Okay, you asked for it, so here it is...the dreaded grammar lesson.
Today, we're bringing you a refresher on comma usage from Katie, a ridiculously busy woman, with a full-time job, a husband and child, and two blogs, Sluiter Nation and Katie's Bookcase (though there might be one other project that you can ask her about).
Katie's background is diverse, including, but not limited to, teaching English and Spanish at the high school level and English Composition at the college level, and freelancing for her local newspaper.
Alright students, today I am here to talk to you about the most exhilarating part of writing: MECHANICS!
::waits for cheers and applause::
Wait. What? You are not interested in the mechanics of writing? You would rather sit on a chair of nails while typing than worry about comma placement?
You know what? I sort of feel the same way, but it’s something that can make or break you when you are trying to gain a following and/or the eye of any sort of publishing contact.
One of the best compliments I ever received was from my editor at the newspaper I worked for. She told me she loved having me write pieces because she never had to fix a thing in my articles. Guess what that meant? I was her first choice for most projects. Never a bad thing, people.
So today I will talk to you about quotation marks and about commas.
First are the rules of quotation marks. Most people already know that they go around a line of dialogue, quotes, and various names of short stories, articles, essays and so on.
But what about that pesky punctuation WITH the quotation marks? Here are some simple rules:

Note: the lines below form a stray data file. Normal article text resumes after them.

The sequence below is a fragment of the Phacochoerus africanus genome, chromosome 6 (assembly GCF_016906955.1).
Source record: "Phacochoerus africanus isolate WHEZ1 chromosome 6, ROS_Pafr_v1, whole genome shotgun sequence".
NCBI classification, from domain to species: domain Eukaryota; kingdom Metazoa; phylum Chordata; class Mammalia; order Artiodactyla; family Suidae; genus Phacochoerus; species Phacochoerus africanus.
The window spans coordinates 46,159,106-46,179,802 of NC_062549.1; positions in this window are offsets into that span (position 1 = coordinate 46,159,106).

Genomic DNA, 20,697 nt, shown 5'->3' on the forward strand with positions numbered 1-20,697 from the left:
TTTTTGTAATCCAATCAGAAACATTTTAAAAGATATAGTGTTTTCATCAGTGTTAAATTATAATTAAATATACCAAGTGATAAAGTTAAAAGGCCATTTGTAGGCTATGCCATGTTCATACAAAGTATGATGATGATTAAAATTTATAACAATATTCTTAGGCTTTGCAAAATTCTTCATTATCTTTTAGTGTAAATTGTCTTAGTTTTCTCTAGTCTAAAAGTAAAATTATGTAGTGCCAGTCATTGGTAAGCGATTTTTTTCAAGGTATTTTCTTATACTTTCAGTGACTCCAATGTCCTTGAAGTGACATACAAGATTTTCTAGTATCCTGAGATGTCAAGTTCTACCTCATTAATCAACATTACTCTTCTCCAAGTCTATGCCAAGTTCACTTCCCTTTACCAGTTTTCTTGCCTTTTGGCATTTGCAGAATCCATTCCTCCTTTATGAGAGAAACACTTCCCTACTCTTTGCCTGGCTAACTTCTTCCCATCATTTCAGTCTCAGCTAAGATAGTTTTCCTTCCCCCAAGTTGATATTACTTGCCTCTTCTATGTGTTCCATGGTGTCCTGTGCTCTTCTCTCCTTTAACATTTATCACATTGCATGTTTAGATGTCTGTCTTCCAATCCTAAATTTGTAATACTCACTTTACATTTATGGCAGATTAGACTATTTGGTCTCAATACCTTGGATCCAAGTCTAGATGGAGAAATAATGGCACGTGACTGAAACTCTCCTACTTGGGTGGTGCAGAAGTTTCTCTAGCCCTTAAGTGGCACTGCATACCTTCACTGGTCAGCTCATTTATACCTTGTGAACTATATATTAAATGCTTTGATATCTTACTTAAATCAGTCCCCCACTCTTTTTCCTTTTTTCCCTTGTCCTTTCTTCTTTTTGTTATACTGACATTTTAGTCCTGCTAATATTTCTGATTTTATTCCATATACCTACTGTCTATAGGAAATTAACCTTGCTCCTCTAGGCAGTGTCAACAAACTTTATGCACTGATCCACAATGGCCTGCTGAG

1. Periods and commas ALWAYS go INSIDE the quotation marks.
2. Question marks go INSIDE the quotation marks if the question is in the quotation marks.
Example: “Do you know how fast pumas run?”
3. Question marks go OUTSIDE the quotation marks if the question is NOT part of the quotation.
Example: Do you know who wrote “The Gift of the Magi”?
In most writing, those will be the rules you’ll use most. For more rules, you can go here.
Next we have our comma rules. I find people tend to have one of two problems with commas.
They either have comma diarrhea or they are comma constipated.
There are either commas spewing everywhere, or there is a complete absence of commas.
Comma-phile or Comma-phobe.
To avoid this problem, there are four basic rules that can get you through most comma situations. This is what I do to remember them: I like to think of a comma as either a small little cut or slice in the sentence or a little string tying things together.
Let me explain.
When a comma is like a cut:
When it is setting of introductory “stuff”. You could “snip” at the comma and get rid of the introductory part and you STILL HAVE A SENTENCE left over.
EXAMPLE: Before running through the jungle, the pumas packed a healthy lunch to take along.
When you have an interrupting phrase that isn’t absolutely necessary to the meaning of the sentence you can put commas around it to “snip” out and STILL HAVE A SENTENCE left over.
Example: The pumas, who got up quite early, traveled all day to get to the picnic area.
When a comma is like a little tie:
When you have items in a series, a comma ties them together.
Example: The pumas packed sandwiches, fruit salad, and chocolate cake for lunch.
When you have two complete sentences joined by a coordinating conjunction*, put a comma before the conjunction to “tie” the sentences together.
Example: The pumas** were all set for their day trip, but the weather just didn’t cooperate.
Are there any questions?
I am here before and after class to help, or you can always email me at ksluiter(@)hotmail(dot)com for any mechanics or usage questions.
*coordinating conjunctions are the short ones. You can remember them by remember the acronym FANBOYS (for, and, nor, but, or, yet, so).
**I don’t know how this turned into a puma-heavy lesson. I apologize. No pumas were harmed in the creation of this lesson plan.